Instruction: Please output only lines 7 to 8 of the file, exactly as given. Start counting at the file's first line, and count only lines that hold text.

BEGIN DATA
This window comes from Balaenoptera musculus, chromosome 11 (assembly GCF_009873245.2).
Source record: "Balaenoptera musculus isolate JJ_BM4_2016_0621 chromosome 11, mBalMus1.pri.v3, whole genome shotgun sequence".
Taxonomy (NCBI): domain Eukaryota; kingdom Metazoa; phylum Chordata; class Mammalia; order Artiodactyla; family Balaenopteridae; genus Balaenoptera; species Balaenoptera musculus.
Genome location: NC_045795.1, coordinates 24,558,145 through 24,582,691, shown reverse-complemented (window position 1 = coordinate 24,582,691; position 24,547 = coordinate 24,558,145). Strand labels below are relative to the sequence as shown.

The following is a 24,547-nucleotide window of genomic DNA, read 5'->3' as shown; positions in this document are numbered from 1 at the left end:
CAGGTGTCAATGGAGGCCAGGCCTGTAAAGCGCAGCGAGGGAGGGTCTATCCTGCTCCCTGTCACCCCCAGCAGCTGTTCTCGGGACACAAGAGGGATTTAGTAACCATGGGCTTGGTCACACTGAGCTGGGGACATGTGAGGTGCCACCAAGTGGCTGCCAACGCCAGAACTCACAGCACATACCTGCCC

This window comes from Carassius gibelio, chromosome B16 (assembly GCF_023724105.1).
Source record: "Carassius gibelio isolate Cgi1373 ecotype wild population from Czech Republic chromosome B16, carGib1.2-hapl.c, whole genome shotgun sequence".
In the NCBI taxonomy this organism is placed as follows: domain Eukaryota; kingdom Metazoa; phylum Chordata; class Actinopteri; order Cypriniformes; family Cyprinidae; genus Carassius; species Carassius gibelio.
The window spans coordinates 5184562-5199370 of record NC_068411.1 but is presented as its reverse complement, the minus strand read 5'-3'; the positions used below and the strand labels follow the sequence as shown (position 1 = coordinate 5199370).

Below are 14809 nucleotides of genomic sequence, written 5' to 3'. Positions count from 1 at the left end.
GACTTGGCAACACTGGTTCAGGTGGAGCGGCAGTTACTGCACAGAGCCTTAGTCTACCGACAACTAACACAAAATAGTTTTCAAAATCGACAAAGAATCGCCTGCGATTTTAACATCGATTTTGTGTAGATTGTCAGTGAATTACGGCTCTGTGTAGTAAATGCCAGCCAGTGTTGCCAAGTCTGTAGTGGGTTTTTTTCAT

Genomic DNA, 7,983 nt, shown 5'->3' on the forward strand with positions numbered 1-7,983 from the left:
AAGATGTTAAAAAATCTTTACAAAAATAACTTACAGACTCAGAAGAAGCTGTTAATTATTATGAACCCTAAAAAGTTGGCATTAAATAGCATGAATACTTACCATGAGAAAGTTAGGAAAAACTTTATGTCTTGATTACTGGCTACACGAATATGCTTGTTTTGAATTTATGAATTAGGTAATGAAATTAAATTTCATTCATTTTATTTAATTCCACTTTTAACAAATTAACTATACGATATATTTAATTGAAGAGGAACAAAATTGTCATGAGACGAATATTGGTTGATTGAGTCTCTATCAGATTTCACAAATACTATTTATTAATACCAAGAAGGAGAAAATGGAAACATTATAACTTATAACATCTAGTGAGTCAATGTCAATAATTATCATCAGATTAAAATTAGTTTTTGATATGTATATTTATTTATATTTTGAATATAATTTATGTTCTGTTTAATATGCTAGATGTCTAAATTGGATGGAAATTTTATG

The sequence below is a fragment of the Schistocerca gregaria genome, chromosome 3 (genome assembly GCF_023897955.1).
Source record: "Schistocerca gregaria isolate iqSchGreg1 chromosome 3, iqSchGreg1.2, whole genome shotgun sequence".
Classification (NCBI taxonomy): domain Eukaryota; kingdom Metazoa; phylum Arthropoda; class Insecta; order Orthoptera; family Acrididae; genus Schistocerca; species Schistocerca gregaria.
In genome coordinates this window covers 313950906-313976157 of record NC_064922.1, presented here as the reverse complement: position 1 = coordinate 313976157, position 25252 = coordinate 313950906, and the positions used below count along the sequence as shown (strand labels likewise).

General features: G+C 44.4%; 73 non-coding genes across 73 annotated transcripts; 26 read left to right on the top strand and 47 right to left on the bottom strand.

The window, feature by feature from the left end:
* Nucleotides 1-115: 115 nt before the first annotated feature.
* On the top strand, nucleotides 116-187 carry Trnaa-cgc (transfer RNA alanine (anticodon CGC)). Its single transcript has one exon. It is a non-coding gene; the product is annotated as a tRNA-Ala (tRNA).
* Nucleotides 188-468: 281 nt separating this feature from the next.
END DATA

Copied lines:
This window comes from Carassius gibelio, chromosome B16 (assembly GCF_023724105.1).
Source record: "Carassius gibelio isolate Cgi1373 ecotype wild population from Czech Republic chromosome B16, carGib1.2-hapl.c, whole genome shotgun sequence".